A 31-year coaching career that has taken him from Sand Springs to Mangum and other stops in between is now taking Mike Whaley to the Oklahoma Coaches Association Hall of Fame.
Whaley will be part of an 11-member class inducted into the Hall of Fame in July.
Whaley’s football coaching career began as an assistant at Sand Springs in the late 1970s. From there, he had was the head coach at Mangum and an assistant Southwestern Oklahoma State in Weatherford before becoming the Blanchard head coach in 1986. He finished his coaching at Westmoore, first as an assistant, then serving as the head coach from 2000-2009, at which point he joined the OSSAA.
As an assistant director for the OSSAA, Whaley oversees officiating, and fall and spring baseball, along with helping with eligibility and hardships.
When he looks at the list of men and women in the Oklahoma Coaches Association Hall of Fame, Whaley is taken aback to know that his name will soon join them.
The Hall of Fame is an unbelievable honor. One I don’t know that I ever thought about when I was starting in coaching, or considered it something that would be achievable. I was very fortunate, because my junior-high coaches, Jerry Minihan and Darold Ritchie, they’re Hall of Fame coaches. My high school coach, Harold Park, a Hall of Fame coach. So I was coached by guys who were that quality. When you look at the people who are in there, it’s very humbling to think that your name is next to their names. I don’t know if I can even describe what it means.
I practiced football a lot at Southwestern. I didn’t actually get to play very much. I was a professional practicer there for a few years.
We played for a national championship there in 1977. Played in a short-lived bowl game called the Apple Bowl that was played at the Kingdome in Seattle, Wash. We played Abilene Christian in the finals, and they beat us. But it was quite an experience to go to the Kingdome. We had a lot of guys that stood around and watched the game on the big screen. Unfortunately, they were on the field watching it while it was going on. Abilene got after us pretty good that day.
I started off at the Naval Academy. I thought I wanted to teach and coach, and the Navy said that was fine, except I would get to do five years of something else first, then they’d bring me back to the shore and let me teach and coach. And at that time, when you’re 19 or 20 years old, you think five years is like 50. So my high school coach had a friend who was coaching at Southwestern and I was able to go there. And that enabled me to get into teaching and coaching.
I was always fascinated by coaches. I grew up with a teacher. My mom was an elementary teacher. I’ve always been highly interested in school, for whatever reason, but mainly because it was the place we went to play games.
The games are huge, and you go from Friday to Friday and it’s such a roller-coaster. But now, looking back on it, what’s more enjoyable for me is to see how those guys I coached have had an opportunity to turn out, what they’ve done and what they’ve been about. And you’re always excited when you see one or two of them get into coaching, because that means they must’ve enjoyed their time when you were around.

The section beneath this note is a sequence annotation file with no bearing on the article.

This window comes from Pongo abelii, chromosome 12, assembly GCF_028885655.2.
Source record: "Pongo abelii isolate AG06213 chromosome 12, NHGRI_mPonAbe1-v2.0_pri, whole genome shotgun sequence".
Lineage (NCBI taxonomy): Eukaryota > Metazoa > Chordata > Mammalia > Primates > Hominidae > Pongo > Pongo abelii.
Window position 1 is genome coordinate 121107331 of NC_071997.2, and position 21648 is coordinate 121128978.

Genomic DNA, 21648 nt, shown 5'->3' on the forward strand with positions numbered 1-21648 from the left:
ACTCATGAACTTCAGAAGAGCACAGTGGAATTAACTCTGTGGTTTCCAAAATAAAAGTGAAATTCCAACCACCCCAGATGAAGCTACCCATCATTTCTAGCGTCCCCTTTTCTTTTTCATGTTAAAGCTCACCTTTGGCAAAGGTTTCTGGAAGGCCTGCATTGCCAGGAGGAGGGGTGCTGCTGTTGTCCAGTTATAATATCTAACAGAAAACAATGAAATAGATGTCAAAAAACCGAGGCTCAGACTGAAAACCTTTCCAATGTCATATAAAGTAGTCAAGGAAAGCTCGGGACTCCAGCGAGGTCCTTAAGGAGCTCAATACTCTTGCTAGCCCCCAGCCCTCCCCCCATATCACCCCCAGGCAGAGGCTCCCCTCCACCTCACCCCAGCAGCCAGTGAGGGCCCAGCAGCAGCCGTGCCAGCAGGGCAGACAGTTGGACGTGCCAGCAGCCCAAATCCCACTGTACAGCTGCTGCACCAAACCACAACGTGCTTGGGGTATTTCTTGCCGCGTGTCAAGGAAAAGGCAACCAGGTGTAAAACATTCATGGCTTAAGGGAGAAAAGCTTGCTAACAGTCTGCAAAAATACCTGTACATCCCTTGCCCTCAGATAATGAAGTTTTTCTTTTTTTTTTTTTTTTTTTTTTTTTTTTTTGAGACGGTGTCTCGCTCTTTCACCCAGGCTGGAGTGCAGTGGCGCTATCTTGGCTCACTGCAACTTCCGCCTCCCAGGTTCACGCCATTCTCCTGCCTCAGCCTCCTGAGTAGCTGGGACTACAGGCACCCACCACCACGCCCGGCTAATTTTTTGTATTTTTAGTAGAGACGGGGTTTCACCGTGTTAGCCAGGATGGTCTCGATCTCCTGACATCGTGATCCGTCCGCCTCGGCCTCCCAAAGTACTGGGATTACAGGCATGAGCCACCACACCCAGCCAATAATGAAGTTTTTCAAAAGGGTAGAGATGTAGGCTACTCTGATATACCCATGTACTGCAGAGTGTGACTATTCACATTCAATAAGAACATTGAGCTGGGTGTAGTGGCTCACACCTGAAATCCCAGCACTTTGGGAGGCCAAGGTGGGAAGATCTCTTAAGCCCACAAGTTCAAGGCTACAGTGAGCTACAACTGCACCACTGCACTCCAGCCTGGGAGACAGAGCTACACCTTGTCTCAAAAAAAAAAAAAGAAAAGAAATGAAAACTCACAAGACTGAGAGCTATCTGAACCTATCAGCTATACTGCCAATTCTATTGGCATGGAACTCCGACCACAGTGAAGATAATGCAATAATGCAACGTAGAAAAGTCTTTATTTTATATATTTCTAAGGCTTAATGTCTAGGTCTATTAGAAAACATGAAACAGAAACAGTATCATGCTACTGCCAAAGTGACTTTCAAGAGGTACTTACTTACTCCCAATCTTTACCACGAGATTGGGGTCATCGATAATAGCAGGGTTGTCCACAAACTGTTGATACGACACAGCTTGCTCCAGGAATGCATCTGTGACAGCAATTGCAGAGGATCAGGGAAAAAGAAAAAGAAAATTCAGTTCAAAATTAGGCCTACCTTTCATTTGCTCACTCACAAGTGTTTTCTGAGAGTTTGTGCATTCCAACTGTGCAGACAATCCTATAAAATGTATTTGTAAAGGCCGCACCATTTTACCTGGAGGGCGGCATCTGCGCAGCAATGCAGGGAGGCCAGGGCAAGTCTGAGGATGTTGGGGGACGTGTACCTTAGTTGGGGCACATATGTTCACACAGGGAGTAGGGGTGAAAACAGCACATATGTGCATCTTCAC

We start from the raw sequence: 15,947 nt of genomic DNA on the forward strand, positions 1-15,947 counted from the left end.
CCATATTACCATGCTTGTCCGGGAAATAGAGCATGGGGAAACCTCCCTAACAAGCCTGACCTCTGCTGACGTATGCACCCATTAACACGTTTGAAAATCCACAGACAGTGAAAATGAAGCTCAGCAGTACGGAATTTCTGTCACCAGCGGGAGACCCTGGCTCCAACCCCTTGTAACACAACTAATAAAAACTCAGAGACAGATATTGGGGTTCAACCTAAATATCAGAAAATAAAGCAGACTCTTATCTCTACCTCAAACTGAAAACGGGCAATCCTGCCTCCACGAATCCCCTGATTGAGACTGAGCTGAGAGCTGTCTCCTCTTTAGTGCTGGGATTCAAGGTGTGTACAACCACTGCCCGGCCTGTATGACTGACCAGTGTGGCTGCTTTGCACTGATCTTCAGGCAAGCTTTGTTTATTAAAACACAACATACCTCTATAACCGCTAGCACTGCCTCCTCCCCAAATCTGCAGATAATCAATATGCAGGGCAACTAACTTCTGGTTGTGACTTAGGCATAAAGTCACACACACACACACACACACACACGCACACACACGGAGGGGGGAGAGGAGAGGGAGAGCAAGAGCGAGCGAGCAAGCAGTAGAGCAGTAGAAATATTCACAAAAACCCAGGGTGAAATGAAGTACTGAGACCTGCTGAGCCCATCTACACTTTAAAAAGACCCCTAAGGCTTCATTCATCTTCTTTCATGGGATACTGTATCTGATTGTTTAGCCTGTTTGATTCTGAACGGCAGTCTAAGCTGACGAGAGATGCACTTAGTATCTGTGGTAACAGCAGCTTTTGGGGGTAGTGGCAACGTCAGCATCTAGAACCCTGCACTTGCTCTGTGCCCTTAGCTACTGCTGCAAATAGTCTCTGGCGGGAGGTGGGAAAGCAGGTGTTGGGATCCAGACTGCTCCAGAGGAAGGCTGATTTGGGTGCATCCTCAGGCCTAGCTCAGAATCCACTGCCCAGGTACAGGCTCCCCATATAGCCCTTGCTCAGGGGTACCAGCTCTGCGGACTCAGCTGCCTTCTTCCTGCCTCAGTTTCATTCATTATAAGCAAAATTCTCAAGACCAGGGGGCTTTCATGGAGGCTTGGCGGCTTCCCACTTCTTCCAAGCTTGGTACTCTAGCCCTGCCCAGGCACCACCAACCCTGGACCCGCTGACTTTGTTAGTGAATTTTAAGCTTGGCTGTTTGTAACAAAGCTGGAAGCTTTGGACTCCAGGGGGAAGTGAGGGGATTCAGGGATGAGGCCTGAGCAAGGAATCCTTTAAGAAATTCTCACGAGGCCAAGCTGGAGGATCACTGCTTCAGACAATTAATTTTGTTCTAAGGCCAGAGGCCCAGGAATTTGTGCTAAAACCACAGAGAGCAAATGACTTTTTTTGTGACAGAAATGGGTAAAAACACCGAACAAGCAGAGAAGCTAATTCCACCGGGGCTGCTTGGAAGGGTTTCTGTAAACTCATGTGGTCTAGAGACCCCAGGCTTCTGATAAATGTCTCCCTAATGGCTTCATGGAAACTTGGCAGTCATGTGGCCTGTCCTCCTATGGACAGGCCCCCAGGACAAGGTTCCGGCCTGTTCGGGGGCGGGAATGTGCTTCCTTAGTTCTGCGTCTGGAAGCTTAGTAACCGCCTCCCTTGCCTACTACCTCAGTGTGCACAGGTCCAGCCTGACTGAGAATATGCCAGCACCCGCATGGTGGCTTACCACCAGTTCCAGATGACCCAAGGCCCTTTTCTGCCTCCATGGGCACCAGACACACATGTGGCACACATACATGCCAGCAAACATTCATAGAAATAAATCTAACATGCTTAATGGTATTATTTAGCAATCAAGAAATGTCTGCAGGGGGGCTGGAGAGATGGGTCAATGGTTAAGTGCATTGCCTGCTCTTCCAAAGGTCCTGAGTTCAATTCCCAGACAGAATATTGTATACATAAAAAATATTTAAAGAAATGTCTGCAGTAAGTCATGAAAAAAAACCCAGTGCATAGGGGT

It was very fulfilling to watch Billy Langford coach at Westmoore, because Billy was my quarterback at Blanchard and I’ve loved watching his career. Or watching a guy like Billy Bajema. I’m the guy who played him at quarterback. He started at OSU and went to the NFL for all those years as a tight end, and I thought he was a quarterback. So that tells you what I knew about that stuff.
Billy Bajema was such a gifted athlete. His senior year, he was having some arm trouble and wasn’t getting to play a lot of baseball. He was over on the track, getting his running in, and he wanders over to the high jump pit and starts screwing around and jumping. The track coach comes over and says, “Hey you want to go do that at the conference meet?” He went out there and got second or third, or something like that, and didn’t train more than probably two or three hours, maybe.
My first year at Sand Springs, I coached a young man named Alan Schinnerer. He was a guy who did everything you asked him to do, the kind of person you wanted your kid to be like. We worked together in the summertime when I was painting for the school. Alan was on my paint crew. I told him if he ever wanted to get into this coaching thing, he’d always have a job with me. One day, years later when I was at Blanchard, my phone rang. He said, “Coach, I got my degree, and I’m ready to start coaching. When do I show up?” He was a special-ed teacher and we had a special-ed opening, so I was able to hire him. We coached together for several years. He stayed in the Blanchard community, became a principal and administrator down there.
When you watch people you were around, and see them become successful — Alan’s been successful, Billy Langford’s been successful, Billy Bajema’s been tremendously successful. Or a guy like Ryan Fightmaster, who played quarterback for us at Westmoore, who was undoubtedly one of the most competitive young men I’ve ever been around in my whole life. The coaching and the games, don’t get me wrong, I wanted to win as many as I could. But I didn’t realize while all that was going on, how much I enjoyed the relationships with the kids and how powerful those relationships were. You can’t buy that stuff. That’s really rewarding.